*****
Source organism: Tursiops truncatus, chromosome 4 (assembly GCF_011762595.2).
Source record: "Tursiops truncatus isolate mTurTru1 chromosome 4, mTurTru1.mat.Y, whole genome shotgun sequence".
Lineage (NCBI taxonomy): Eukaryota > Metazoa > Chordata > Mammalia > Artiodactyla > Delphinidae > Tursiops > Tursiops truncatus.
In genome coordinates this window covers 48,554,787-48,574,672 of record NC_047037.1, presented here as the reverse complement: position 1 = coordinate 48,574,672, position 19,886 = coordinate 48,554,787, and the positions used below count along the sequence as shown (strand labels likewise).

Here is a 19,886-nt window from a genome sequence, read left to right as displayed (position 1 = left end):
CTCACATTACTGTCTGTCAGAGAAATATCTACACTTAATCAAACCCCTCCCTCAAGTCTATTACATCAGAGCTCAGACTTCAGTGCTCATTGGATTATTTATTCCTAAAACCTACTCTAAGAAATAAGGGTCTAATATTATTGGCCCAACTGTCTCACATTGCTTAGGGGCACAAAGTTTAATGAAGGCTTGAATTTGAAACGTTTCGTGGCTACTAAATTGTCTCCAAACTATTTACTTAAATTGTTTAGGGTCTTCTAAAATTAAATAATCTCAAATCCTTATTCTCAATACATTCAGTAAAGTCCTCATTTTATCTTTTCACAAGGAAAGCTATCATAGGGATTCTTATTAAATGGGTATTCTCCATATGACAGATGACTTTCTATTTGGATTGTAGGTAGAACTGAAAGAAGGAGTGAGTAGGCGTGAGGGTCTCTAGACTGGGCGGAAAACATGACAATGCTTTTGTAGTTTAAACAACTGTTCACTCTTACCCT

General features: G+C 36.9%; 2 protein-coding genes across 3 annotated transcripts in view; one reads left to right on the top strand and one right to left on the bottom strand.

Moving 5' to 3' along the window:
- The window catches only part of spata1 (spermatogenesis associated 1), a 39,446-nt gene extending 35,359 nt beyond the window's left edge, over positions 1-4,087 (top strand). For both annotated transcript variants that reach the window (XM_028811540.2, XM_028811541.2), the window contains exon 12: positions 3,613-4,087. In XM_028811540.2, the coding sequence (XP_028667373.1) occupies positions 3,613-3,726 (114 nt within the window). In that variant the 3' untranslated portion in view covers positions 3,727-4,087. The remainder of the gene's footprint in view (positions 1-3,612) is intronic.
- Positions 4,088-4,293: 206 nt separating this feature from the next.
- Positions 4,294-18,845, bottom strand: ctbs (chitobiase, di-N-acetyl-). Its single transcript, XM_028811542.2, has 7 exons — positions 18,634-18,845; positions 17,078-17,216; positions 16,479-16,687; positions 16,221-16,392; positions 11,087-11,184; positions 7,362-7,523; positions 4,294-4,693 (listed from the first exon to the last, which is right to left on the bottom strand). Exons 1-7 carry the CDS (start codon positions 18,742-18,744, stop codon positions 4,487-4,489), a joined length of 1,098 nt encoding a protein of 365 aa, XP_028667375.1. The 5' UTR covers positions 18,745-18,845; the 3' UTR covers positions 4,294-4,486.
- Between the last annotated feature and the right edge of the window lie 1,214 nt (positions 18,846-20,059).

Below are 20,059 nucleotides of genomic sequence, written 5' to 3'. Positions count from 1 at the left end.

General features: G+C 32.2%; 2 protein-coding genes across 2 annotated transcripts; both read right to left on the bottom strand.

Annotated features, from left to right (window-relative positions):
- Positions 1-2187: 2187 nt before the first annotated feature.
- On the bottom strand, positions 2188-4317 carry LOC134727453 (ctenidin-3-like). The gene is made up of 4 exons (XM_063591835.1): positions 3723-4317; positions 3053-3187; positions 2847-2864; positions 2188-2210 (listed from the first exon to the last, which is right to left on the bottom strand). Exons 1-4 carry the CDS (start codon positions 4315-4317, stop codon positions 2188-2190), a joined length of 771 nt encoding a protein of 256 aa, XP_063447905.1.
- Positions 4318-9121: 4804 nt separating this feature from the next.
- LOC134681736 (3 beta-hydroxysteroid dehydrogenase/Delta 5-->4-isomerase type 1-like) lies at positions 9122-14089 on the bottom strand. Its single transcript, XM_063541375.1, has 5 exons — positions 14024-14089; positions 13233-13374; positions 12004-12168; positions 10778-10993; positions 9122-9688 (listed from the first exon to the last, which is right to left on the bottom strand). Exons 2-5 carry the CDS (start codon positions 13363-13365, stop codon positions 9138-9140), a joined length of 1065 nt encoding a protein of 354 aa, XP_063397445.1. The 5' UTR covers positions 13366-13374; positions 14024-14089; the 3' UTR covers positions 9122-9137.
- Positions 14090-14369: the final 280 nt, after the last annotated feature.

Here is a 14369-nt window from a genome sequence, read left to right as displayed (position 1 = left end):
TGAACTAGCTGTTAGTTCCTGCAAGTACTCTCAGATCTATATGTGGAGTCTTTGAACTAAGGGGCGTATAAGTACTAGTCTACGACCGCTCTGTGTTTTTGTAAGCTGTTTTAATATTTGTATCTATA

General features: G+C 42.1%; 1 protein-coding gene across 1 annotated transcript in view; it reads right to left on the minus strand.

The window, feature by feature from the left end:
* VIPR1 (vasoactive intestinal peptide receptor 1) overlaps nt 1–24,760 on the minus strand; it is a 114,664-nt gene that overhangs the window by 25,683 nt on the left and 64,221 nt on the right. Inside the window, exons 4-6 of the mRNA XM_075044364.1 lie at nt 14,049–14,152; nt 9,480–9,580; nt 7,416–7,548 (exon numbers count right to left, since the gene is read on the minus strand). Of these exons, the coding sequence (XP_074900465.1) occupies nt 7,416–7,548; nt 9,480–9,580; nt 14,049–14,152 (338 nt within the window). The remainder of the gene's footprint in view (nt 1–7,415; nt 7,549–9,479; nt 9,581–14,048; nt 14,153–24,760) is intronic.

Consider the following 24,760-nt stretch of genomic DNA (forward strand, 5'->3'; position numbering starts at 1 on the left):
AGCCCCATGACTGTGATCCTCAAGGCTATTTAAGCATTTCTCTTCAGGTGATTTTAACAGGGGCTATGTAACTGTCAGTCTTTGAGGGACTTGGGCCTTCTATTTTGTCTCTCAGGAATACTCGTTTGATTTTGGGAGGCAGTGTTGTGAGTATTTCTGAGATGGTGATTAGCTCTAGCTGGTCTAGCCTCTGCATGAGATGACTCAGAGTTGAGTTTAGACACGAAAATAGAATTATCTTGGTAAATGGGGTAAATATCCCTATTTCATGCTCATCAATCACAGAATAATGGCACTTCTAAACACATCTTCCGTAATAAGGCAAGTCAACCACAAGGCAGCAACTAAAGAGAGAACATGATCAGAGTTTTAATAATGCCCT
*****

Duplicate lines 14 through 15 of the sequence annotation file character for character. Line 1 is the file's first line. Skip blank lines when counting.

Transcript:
General features: G+C 32.2%; 2 protein-coding genes across 2 annotated transcripts; both read right to left on the bottom strand.

Annotated features, from left to right (window-relative positions):